Northeastern Folk Art’s raku sheep (top) won the Craft Council’s award for Best New Product; Wendy Shirran (above) adds handles to freshly turned mugs at the Newfoundland and Labrador Arts Council booth; a tiny landscape of hand-dyed thread (below left) is part of the Crafty Privateers Silver and Silk line; singer Teresa Ennis and partner Joel Hunt have sewed up a yaffle of cushy logs (below) and plush stones for the Newfoundland Soft Rock Co. — Photos by Tara Bradbury/The Telegram
What event blurs the already fine line between art and craft?
The Newfoundland and Labrador Craft Council’s annual Christmas Craft Fair.
Paintings, prints, photography and pottery sculptures are being displayed side-by-side with handknit sweaters, silver jewelry, chocolates and throw pillows at the fair, taking place at the St. John’s Arts and Culture Centre.
The dozens of exhibitors, mainly local artists and artisans with a handful from the mainland, are each showing how crafts can indeed be original pieces of artistic expression.
Rosalind Ford, one half of the Crafty Privateers with partner Jason Holley, is blending her love of metal work with tapestry with her latest line of jewelry, Silver and Silk.
On a base of silver, Ford forms a framework of fine silver wire through which she uses a tapestry needle and silk thread to weave designs in shades of blue, green and pink. The silver is prepared by Ford in her studio, as is the silk, which is coloured with natural dyes made from indigo, goldenrod, and, in the case of the pink shades, Newfoundland lichens.
“It’s called mollyfodge, which is in the Newfoundland dictionary,” Ford said of the lichen dye. Mollyfodge, she explained, was traditionally one of the few colours available to rural communities.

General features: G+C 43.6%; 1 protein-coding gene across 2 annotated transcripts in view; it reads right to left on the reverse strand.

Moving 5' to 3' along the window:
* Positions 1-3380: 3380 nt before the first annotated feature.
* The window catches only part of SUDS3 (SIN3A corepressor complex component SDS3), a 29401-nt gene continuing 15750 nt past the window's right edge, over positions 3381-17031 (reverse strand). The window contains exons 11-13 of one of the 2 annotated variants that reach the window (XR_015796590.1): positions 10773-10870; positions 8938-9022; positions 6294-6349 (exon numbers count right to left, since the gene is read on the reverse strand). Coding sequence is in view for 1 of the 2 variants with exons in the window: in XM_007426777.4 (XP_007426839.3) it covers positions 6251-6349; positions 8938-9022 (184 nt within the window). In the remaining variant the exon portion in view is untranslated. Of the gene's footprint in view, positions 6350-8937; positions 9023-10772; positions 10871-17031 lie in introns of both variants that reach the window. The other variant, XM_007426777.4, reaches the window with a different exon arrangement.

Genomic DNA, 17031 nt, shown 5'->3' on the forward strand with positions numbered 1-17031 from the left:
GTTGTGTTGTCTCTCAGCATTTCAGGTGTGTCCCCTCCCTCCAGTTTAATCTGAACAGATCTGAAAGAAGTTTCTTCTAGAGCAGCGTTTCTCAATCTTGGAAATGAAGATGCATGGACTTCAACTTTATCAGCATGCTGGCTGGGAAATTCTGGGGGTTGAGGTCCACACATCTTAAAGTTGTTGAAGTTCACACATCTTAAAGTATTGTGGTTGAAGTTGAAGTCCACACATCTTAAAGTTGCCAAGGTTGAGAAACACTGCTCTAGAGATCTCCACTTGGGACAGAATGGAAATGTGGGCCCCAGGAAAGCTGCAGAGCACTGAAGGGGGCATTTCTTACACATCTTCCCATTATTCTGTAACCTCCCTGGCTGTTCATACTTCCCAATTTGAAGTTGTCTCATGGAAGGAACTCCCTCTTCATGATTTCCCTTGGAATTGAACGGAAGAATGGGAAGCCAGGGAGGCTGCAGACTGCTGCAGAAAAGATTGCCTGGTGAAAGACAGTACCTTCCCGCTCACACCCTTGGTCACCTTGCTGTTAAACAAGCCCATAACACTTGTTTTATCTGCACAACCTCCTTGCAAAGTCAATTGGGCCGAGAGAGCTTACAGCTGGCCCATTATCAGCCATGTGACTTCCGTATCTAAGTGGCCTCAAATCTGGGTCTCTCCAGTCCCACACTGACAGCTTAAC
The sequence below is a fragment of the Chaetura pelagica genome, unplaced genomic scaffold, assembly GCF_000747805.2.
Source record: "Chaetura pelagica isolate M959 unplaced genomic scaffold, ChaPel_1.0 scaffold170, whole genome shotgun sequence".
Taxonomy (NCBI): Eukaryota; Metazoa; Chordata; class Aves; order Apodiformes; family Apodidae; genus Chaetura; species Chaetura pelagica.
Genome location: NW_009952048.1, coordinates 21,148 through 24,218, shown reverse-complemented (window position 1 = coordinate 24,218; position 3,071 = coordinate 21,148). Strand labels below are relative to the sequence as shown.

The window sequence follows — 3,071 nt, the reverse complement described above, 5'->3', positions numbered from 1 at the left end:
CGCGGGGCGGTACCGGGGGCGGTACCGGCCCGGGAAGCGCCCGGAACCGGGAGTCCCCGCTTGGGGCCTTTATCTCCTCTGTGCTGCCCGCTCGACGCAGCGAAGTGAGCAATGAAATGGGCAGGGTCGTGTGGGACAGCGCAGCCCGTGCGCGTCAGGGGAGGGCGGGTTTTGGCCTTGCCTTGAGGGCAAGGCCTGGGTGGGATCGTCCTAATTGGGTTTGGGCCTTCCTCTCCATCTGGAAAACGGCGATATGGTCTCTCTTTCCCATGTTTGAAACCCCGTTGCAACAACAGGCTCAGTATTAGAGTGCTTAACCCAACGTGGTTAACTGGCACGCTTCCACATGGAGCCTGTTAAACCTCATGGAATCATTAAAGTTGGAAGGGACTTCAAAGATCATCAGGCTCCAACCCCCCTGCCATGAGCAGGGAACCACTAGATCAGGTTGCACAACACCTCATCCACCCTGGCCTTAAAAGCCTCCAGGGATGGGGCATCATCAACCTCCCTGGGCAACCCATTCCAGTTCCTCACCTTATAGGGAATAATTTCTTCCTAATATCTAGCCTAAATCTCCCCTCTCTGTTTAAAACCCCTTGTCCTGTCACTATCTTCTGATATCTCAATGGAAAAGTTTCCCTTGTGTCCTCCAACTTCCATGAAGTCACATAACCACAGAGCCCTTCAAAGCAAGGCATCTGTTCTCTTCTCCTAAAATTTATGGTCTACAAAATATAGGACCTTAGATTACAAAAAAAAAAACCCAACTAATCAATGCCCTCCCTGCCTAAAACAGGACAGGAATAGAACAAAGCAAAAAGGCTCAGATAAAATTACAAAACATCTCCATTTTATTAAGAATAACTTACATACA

Ford’s Silver and Silk line contains necklaces and earrings, the silk woven in spiral patterns or featuring tiny landscapes.
“I find it quite soothing, stitch after stitch,” she explained.
Charlottetown, P.E.I., artisan Rilla Marshall of Marshall Arts also works in silk, as well as cotton and merino wool, which she dyes and weaves on a home loom into brightly coloured, tightly patterned scarves and shawls.
“Silk is a great insulator. It keeps you warm in the winter and doesn’t overheat you in the summer,” Marshall explained. Some of the scarves contain woolen elements that Marshall weaves at double her usual length, then felts — washes in hot water, causing it to tighten and shrink, making for a denser, warmer finished product.
Local songstress Teresa Ennis is debuting her new business with partner Joel Hunt, called Newfoundland Soft Rock Co. The pair make quilted cushions as well as throw pillows from fleece and cotton that look like quartz veined beach rocks and junks of wood.
This is their first-ever craft show, and they’ll be showing again at the One of a Kind craft fair in Toronto at the end of the month.
Hunt said he previously had a similar type of business, and Teresa, who quilts, liked making pillows, too.
“It seemed like a natural thing for us to do,” he explained.
Hunt made a styrofoam sculpture of the log in order to come up with a pattern, then uses silk-screened cotton to sew the cushion. The beach rocks are more or less fashioned as they go, with Ennis doing much of the company’s sewing, he said. The pillows sell for $40 a piece.
Many of the artisans have drawn inspiration from their natural surroundings for their pieces, some incorporating them more subtly than others. Florence Donaway of Donaway Pottery hand-builds her decorative pieces, which range from tables shaped like tree trunks to bowls inspired by parsnips. A fashion collection includes shoe sculptures in vibrant colours which, when examined closely, contain shapes of dried cod.
“I like experimenting with shape and colour, and I just keep moving,” Donaway said of her designs. “It’s part of the pleasure.”
Erin McArthur and Mike Gillan of Northeastern Folk Art were presented with the Craft Council’s award for Best New Product: raku ceramic sheep ornaments from their “Rams and Ewes” line. Though McArthur cast an original mould for the ornaments, each sheep is finished individually and fired with a different glass, leaving some of them black, some white, and some copperish.
“They were inspired by my friends, who are knitters,” McArthur explained.
Other Northeastern Folk Art products include ornaments inspired by leaves, shells, starfish, partridges, mermaids and angels, as well as brooches, vases and candle doubters.
“Living in this place inspires most artists, I think,” McArthur said. “It’s inevitable, really.”
The Newfoundland and Labrador Craft Council Christmas Craft Fair runs today from noon-9 p.m., Saturday 10 a.m.-9 p.m. and Sunday 10-5 p.m.